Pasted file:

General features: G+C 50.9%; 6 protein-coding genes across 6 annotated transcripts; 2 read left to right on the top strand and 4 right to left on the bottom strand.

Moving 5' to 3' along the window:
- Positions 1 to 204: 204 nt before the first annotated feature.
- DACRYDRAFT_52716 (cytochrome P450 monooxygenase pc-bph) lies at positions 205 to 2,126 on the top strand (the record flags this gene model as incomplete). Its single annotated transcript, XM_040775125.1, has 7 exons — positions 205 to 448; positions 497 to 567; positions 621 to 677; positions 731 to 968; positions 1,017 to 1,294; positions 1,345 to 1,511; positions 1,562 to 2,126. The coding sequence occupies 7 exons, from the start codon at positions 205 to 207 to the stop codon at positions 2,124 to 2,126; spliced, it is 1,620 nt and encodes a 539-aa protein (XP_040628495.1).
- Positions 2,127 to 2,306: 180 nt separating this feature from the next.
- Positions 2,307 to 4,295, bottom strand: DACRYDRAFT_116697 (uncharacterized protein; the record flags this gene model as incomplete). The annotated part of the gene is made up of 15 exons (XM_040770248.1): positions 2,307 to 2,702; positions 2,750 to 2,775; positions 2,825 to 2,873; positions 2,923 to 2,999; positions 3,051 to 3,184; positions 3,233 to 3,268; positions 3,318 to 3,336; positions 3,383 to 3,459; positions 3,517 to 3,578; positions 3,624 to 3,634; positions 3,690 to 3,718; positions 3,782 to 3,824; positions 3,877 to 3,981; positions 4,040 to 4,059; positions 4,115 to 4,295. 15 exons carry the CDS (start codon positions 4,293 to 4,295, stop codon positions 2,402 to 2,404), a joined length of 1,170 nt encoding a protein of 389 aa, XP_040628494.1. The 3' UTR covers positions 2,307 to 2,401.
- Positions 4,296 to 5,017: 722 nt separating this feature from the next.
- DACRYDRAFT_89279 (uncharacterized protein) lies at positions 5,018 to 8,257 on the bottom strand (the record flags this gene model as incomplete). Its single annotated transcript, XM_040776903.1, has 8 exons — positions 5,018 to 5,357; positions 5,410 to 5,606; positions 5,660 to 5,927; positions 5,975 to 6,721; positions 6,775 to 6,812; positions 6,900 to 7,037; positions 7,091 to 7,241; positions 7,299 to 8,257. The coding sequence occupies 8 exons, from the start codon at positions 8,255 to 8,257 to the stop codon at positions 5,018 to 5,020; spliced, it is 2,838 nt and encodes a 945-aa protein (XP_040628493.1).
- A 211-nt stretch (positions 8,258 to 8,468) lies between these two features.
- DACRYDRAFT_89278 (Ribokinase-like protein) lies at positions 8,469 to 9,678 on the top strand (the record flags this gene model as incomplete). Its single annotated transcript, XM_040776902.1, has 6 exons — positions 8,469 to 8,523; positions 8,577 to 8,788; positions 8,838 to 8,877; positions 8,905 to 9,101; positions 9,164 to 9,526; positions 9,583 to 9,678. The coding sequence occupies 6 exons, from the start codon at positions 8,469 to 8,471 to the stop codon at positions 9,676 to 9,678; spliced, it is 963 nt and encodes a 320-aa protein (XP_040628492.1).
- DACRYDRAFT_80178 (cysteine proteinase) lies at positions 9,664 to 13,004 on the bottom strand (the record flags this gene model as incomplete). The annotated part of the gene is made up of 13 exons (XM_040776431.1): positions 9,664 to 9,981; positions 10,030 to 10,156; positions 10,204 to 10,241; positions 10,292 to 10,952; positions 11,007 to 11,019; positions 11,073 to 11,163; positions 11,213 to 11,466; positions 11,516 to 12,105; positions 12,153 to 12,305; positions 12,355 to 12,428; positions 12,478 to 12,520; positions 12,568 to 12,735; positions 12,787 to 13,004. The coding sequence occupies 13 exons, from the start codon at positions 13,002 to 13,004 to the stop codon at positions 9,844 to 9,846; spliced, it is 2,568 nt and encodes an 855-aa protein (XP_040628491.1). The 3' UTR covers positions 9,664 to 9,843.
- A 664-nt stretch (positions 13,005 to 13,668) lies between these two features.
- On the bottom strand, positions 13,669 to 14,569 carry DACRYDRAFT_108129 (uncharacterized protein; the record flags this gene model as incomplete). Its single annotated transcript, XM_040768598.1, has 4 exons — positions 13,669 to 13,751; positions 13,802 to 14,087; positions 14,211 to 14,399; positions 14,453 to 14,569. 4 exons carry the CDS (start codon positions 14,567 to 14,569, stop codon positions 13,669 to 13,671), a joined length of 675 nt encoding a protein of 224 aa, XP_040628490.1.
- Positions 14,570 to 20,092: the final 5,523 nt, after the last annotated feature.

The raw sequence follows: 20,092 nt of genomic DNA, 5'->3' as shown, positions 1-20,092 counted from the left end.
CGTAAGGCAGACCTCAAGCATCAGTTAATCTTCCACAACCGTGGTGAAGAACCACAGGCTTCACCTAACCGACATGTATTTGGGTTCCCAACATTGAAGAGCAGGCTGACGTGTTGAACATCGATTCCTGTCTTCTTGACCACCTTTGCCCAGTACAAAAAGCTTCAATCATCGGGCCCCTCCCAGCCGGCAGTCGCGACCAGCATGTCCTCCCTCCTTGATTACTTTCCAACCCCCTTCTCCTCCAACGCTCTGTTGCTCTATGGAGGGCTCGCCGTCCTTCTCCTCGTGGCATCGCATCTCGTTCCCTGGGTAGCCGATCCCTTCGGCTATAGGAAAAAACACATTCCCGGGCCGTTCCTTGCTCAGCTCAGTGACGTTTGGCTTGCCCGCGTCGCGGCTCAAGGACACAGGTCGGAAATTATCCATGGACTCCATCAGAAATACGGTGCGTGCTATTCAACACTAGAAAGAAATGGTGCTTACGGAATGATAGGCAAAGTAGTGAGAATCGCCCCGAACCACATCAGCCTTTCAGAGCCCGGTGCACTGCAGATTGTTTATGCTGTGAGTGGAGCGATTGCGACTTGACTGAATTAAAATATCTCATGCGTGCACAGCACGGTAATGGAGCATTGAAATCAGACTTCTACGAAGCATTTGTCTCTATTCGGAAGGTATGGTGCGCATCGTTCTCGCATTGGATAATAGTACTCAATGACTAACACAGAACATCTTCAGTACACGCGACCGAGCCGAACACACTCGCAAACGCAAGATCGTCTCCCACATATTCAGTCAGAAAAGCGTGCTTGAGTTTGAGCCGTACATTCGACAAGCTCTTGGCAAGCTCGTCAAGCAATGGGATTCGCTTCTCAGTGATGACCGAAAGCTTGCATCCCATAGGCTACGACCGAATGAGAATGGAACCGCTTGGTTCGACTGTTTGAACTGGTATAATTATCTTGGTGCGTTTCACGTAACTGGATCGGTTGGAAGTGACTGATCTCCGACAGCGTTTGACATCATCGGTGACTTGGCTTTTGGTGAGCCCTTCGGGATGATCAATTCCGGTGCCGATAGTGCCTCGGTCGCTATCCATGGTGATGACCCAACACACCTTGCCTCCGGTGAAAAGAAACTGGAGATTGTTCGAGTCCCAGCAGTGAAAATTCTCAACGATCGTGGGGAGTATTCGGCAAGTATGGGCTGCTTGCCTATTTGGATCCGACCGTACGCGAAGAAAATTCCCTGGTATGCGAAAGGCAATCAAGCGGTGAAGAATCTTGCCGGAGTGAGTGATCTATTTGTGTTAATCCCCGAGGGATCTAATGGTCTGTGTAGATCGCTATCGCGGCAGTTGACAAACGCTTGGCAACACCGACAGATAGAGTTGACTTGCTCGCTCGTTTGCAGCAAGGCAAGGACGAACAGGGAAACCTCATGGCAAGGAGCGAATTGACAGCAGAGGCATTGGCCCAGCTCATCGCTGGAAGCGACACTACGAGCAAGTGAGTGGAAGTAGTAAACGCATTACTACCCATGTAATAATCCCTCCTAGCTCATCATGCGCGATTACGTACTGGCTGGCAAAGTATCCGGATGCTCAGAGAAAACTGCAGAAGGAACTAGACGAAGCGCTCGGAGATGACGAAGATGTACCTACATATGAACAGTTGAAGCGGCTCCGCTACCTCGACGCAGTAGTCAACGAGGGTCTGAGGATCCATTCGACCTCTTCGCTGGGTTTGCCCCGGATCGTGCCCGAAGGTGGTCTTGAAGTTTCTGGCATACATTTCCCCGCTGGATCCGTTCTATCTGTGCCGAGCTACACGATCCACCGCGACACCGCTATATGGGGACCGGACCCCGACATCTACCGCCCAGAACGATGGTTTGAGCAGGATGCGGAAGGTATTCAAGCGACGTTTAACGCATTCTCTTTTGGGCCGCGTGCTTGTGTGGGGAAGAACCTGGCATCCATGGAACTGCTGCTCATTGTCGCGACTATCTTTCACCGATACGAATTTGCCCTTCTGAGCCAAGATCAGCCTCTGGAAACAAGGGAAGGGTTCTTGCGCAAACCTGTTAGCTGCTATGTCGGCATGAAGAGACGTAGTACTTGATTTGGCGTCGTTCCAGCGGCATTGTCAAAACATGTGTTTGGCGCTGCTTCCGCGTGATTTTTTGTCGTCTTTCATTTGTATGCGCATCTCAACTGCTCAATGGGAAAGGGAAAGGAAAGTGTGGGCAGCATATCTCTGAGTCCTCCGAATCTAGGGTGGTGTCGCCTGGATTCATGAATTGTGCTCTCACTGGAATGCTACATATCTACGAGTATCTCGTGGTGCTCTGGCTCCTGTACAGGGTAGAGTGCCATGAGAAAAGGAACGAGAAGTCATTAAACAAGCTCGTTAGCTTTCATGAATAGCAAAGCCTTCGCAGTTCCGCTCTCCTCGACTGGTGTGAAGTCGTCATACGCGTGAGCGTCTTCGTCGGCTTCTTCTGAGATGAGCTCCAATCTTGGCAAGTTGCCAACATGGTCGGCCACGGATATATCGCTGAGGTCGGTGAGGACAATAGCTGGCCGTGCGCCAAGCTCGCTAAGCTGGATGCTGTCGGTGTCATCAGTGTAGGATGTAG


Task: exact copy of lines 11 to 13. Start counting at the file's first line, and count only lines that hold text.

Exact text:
- DACRYDRAFT_80178 (cysteine proteinase) lies at positions 9,664 to 13,004 on the bottom strand (the record flags this gene model as incomplete). The annotated part of the gene is made up of 13 exons (XM_040776431.1): positions 9,664 to 9,981; positions 10,030 to 10,156; positions 10,204 to 10,241; positions 10,292 to 10,952; positions 11,007 to 11,019; positions 11,073 to 11,163; positions 11,213 to 11,466; positions 11,516 to 12,105; positions 12,153 to 12,305; positions 12,355 to 12,428; positions 12,478 to 12,520; positions 12,568 to 12,735; positions 12,787 to 13,004. The coding sequence occupies 13 exons, from the start codon at positions 13,002 to 13,004 to the stop codon at positions 9,844 to 9,846; spliced, it is 2,568 nt and encodes an 855-aa protein (XP_040628491.1). The 3' UTR covers positions 9,664 to 9,843.
- A 664-nt stretch (positions 13,005 to 13,668) lies between these two features.
- On the bottom strand, positions 13,669 to 14,569 carry DACRYDRAFT_108129 (uncharacterized protein; the record flags this gene model as incomplete). Its single annotated transcript, XM_040768598.1, has 4 exons — positions 13,669 to 13,751; positions 13,802 to 14,087; positions 14,211 to 14,399; positions 14,453 to 14,569. 4 exons carry the CDS (start codon positions 14,567 to 14,569, stop codon positions 13,669 to 13,671), a joined length of 675 nt encoding a protein of 224 aa, XP_040628490.1.